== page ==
- All-or-Nothing Thinking: categorizing things as perfect or failure, right and wrong, bad and good (e.g., there is only one right way to do this task).
- Mind-reading: thinking you know what someone else is thinking (e.g. “My professor gave me a bad grade because he hates me”).
There are other types of cognitive distortions and for a more complete list with explanations click here. However, start with these common types of cognitive distortions and try to self-monitor your thoughts. Start to notice if you are having any of these types of thoughts. Try to think about the way you are thinking. Then, you can begin to challenge these irrational thoughts by asking yourself, what is the evidence for and against this thought? What proof (facts) do I have that make this thought true?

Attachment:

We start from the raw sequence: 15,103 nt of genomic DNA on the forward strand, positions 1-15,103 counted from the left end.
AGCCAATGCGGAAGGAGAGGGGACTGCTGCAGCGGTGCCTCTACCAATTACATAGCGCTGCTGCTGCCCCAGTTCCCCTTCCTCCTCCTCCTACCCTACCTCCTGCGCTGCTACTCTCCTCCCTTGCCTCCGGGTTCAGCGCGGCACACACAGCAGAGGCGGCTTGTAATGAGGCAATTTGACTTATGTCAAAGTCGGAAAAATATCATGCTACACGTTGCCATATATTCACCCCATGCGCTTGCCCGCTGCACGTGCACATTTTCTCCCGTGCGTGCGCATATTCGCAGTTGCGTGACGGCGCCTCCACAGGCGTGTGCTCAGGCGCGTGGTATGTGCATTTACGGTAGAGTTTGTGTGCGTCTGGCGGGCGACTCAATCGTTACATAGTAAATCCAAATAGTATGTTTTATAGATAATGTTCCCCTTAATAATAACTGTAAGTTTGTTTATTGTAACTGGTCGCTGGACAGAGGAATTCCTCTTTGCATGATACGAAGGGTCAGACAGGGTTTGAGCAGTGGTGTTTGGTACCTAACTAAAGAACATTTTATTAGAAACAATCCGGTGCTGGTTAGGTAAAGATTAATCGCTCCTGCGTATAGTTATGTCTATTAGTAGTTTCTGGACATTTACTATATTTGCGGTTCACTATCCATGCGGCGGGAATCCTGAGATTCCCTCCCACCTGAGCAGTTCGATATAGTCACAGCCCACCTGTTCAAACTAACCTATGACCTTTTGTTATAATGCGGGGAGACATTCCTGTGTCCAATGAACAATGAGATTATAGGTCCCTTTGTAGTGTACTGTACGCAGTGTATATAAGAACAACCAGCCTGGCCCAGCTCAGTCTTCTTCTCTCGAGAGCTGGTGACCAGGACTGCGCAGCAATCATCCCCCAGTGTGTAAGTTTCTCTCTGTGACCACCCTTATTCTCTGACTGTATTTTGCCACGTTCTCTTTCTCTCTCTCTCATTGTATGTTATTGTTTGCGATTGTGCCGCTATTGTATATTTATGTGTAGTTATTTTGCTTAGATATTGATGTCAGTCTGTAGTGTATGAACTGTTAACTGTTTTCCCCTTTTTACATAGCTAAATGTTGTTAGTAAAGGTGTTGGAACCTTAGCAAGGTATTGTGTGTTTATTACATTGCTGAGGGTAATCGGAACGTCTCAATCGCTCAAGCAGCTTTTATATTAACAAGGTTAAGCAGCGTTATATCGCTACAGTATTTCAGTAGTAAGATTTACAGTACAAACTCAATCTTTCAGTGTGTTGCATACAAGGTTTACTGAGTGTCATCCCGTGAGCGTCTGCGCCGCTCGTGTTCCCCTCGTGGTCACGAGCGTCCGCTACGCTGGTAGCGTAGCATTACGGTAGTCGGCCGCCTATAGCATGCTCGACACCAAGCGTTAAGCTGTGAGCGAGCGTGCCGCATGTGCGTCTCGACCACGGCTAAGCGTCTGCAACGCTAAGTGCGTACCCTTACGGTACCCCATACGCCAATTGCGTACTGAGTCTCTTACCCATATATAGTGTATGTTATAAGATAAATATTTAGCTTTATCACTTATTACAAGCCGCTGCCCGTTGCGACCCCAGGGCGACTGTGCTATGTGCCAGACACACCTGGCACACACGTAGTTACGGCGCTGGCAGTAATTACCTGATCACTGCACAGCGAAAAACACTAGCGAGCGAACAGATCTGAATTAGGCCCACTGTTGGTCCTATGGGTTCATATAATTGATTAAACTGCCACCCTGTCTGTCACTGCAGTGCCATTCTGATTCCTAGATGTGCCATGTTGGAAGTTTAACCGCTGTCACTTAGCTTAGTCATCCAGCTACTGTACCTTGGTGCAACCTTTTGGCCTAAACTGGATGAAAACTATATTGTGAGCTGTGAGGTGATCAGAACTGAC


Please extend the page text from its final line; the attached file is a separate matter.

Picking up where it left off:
Finally, another helpful strategy to combat perfectionism is to look for the opportunities for ‘exposure’. The most effective treatment for anxiety is Cognitive Behavioral Therapy with Exposure. While I won’t go into a full description of the therapy here, I will offer a very simplistic definition of exposure (because that’s the active ingredient). Exposure is essentially gradually engaging in situations that elicit discomfort/ anxiety for long enough period of time such that your anxiety lowers. This is the process of desensitization. For perfectionists, exposure may look like doing something imperfectly and then sitting with the discomfort and anxiety that occurs from not doing something perfectly and then resisting the urge to check or correct the situation. For example, try setting a timer for a reasonable amount of time to complete a task (30 minutes for a homework assignment). Once the timer goes off, no matter what, stop the task and let it go unfinished or unchecked. Then, allow yourself to sit with the discomfort and imagine the worst possible scenarios of what will happen with that unfinished assignment (e.g., “I will fail.”). Do this for a long enough period of time that your anxiety comes down. Then, move on and do not go back to the assignment. Repeat as necessary. Allow yourself to experience whatever consequences occur (I assure you it will not be as terrible as you imagine). Over time, and when repeated enough, eventually you get desensitized from the “consequences” of not achieving perfection and thus may feel less compulsive (e.g. less of an urge to engage in perfectionistic behaviors). This is a very simplified explanation of perfectionism and exposure techniques and is not meant to represent therapy with a licensed clinical psychologist. If you would like to learn more about how to manage perfectionism and if therapy is a good option for you, please contact Dr. Nicole Amoyal Pensak for a free, brief, telephone consult at 609-283-2056. You may also email her at firstname.lastname@example.org for more information.